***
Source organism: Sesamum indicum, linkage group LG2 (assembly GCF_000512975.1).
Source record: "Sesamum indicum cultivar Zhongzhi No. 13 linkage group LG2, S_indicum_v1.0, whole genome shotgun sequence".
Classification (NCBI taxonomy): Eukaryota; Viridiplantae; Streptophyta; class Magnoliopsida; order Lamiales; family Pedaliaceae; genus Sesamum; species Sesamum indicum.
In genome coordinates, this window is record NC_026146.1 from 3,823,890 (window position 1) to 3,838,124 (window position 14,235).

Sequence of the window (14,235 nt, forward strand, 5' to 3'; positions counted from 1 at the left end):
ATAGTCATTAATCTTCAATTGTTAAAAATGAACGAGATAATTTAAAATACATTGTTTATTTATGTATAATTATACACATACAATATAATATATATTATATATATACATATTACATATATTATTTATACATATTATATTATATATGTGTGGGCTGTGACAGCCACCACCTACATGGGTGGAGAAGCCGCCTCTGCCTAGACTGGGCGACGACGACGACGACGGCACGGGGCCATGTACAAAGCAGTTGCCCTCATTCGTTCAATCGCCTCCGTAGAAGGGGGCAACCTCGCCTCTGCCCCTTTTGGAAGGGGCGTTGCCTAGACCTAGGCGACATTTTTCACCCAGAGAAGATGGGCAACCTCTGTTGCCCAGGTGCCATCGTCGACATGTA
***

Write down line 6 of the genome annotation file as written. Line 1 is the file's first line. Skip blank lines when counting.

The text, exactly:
ATAGTCATTAATCTTCAATTGTTAAAAATGAACGAGATAATTTAAAATACATTGTTTATTTATGTATAATTATACACATACAATATAATATATATTATATATATACATATTACATATATTATTTATACATATTATATTATATATGTGTGGGCTGTGACAGCCACCACCTACATGGGTGGAGAAGCCGCCTCTGCCTAGACTGGGCGACGACGACGACGACGGCACGGGGCCATGTACAAAGCAGTTGCCCTCATTCGTTCAATCGCCTCCGTAGAAGGGGGCAACCTCGCCTCTGCCCCTTTTGGAAGGGGCGTTGCCTAGACCTAGGCGACATTTTTCACCCAGAGAAGATGGGCAACCTCTGTTGCCCAGGTGCCATCGTCGACATGTA